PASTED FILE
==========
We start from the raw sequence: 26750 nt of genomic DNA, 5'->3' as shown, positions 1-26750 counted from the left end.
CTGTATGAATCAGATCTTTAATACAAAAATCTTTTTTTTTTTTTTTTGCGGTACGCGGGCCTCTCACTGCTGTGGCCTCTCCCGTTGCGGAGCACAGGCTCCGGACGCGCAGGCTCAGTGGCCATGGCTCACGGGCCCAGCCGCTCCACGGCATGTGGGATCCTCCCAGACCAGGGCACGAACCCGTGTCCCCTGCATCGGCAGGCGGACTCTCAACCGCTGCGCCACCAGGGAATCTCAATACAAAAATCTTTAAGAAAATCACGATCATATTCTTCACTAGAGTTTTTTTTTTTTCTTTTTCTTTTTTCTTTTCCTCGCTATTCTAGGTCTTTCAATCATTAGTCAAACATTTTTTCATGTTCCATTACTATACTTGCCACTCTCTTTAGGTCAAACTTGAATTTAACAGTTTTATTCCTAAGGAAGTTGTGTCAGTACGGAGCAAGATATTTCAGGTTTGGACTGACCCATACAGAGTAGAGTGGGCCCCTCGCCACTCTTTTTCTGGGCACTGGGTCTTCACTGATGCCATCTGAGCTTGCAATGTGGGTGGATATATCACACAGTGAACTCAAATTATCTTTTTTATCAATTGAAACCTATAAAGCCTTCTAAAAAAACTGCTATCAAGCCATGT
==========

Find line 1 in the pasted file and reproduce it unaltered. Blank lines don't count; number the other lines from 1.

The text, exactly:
We start from the raw sequence: 26750 nt of genomic DNA, 5'->3' as shown, positions 1-26750 counted from the left end.